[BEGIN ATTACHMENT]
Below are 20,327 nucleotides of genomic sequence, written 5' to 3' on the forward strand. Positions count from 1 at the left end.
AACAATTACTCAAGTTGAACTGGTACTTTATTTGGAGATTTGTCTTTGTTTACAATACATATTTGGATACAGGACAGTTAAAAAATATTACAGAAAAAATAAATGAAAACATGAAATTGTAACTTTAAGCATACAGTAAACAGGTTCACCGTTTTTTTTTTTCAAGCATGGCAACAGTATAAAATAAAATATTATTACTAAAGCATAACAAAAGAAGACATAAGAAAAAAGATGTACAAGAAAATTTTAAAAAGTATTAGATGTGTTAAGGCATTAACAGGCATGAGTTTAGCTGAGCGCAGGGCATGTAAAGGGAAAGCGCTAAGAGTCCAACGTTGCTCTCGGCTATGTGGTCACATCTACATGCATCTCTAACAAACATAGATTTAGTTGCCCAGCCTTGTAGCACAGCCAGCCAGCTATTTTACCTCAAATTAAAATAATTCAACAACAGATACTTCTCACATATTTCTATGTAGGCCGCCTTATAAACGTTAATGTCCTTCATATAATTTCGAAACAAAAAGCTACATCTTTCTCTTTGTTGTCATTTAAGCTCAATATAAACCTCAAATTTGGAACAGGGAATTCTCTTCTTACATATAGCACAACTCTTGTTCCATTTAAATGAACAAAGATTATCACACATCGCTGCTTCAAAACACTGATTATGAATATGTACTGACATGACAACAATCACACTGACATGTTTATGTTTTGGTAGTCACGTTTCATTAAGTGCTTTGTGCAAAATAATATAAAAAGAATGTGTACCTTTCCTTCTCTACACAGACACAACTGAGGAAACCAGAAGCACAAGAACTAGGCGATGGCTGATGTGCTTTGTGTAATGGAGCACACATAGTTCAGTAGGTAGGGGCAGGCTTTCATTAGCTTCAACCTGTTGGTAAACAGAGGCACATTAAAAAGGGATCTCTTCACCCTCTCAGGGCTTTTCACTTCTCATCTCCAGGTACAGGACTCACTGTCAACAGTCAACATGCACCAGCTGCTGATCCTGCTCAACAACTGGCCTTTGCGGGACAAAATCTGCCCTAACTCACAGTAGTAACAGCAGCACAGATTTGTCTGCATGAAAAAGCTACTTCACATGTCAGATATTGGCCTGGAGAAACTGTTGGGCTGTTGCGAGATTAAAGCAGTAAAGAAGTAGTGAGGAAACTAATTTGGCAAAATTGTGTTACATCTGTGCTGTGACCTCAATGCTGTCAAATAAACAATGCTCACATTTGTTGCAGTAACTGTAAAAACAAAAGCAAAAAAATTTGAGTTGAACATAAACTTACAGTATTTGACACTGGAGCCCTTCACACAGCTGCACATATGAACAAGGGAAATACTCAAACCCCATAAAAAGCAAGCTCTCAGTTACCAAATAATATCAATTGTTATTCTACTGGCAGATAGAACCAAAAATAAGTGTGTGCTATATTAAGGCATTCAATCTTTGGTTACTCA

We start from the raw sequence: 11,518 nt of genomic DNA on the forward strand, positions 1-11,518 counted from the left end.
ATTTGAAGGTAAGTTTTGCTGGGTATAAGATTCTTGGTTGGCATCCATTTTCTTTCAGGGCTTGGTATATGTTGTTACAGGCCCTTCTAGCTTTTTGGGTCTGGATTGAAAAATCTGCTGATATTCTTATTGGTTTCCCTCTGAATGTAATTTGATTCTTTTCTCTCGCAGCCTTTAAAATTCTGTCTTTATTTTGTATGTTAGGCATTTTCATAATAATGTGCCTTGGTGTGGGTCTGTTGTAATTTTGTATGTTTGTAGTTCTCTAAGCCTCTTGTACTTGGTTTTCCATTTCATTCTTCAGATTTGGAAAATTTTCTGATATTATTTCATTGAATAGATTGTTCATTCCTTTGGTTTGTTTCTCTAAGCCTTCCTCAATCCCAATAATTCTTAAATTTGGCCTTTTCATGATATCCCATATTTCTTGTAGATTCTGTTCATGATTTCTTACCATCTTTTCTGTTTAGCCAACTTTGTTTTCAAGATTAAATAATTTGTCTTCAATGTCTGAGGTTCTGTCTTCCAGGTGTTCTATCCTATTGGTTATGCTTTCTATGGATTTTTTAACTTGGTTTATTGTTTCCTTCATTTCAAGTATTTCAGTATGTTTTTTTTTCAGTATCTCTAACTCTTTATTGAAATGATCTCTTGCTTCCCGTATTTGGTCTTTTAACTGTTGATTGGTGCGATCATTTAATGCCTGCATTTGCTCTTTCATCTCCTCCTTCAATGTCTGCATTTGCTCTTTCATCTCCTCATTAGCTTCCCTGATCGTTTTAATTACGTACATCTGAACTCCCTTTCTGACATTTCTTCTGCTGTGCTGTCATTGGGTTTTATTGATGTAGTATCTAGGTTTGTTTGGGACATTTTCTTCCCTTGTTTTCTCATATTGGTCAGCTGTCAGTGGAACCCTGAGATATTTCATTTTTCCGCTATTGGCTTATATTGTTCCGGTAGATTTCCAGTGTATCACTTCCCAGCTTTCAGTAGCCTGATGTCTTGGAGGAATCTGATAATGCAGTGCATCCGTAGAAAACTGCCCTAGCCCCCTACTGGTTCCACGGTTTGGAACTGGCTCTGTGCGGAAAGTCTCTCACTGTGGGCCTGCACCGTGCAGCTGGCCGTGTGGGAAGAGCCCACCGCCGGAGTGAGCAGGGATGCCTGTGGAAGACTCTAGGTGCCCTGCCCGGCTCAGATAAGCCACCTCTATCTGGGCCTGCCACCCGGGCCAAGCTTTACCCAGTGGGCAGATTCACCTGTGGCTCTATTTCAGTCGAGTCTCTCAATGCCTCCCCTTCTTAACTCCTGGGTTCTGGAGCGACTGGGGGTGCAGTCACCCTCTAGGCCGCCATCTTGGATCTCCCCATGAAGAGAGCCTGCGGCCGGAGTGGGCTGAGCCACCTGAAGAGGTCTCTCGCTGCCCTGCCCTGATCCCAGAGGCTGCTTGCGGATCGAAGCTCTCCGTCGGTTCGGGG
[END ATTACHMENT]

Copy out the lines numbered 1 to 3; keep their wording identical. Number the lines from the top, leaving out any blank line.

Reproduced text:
Below are 20,327 nucleotides of genomic sequence, written 5' to 3' on the forward strand. Positions count from 1 at the left end.
AACAATTACTCAAGTTGAACTGGTACTTTATTTGGAGATTTGTCTTTGTTTACAATACATATTTGGATACAGGACAGTTAAAAAATATTACAGAAAAAATAAATGAAAACATGAAATTGTAACTTTAAGCATACAGTAAACAGGTTCACCGTTTTTTTTTTTCAAGCATGGCAACAGTATAAAATAAAATATTATTACTAAAGCATAACAAAAGAAGACATAAGAAAAAAGATGTACAAGAAAATTTTAAAAAGTATTAGATGTGTTAAGGCATTAACAGGCATGAGTTTAGCTGAGCGCAGGGCATGTAAAGGGAAAGCGCTAAGAGTCCAACGTTGCTCTCGGCTATGTGGTCACATCTACATGCATCTCTAACAAACATAGATTTAGTTGCCCAGCCTTGTAGCACAGCCAGCCAGCTATTTTACCTCAAATTAAAATAATTCAACAACAGATACTTCTCACATATTTCTATGTAGGCCGCCTTATAAACGTTAATGTCCTTCATATAATTTCGAAACAAAAAGCTACATCTTTCTCTTTGTTGTCATTTAAGCTCAATATAAACCTCAAATTTGGAACAGGGAATTCTCTTCTTACATATAGCACAACTCTTGTTCCATTTAAATGAACAAAGATTATCACACATCGCTGCTTCAAAACACTGATTATGAATATGTACTGACATGACAACAATCACACTGACATGTTTATGTTTTGGTAGTCACGTTTCATTAAGTGCTTTGTGCAAAATAATATAAAAAGAATGTGTACCTTTCCTTCTCTACACAGACACAACTGAGGAAACCAGAAGCACAAGAACTAGGCGATGGCTGATGTGCTTTGTGTAATGGAGCACACATAGTTCAGTAGGTAGGGGCAGGCTTTCATTAGCTTCAACCTGTTGGTAAACAGAGGCACATTAAAAAGGGATCTCTTCACCCTCTCAGGGCTTTTCACTTCTCATCTCCAGGTACAGGACTCACTGTCAACAGTCAACATGCACCAGCTGCTGATCCTGCTCAACAACTGGCCTTTGCGGGACAAAATCTGCCCTAACTCACAGTAGTAACAGCAGCACAGATTTGTCTGCATGAAAAAGCTACTTCACATGTCAGATATTGGCCTGGAGAAACTGTTGGGCTGTTGCGAGATTAAAGCAGTAAAGAAGTAGTGAGGAAACTAATTTGGCAAAATTGTGTTACATCTGTGCTGTGACCTCAATGCTGTCAAATAAACAATGCTCACATTTGTTGCAGTAACTGTAAAAACAAAAGCAAAAAAATTTGAGTTGAACATAAACTTACAGTATTTGACACTGGAGCCCTTCACACAGCTGCACATATGAACAAGGGAAATACTCAAACCCCATAAAAAGCAAGCTCTCAGTTACCAAATAATATCAATTGTTATTCTACTGGCAGATAGAACCAAAAATAAGTGTGTGCTATATTAAGGCATTCAATCTTTGGTTACTCA

We start from the raw sequence: 11,518 nt of genomic DNA on the forward strand, positions 1-11,518 counted from the left end.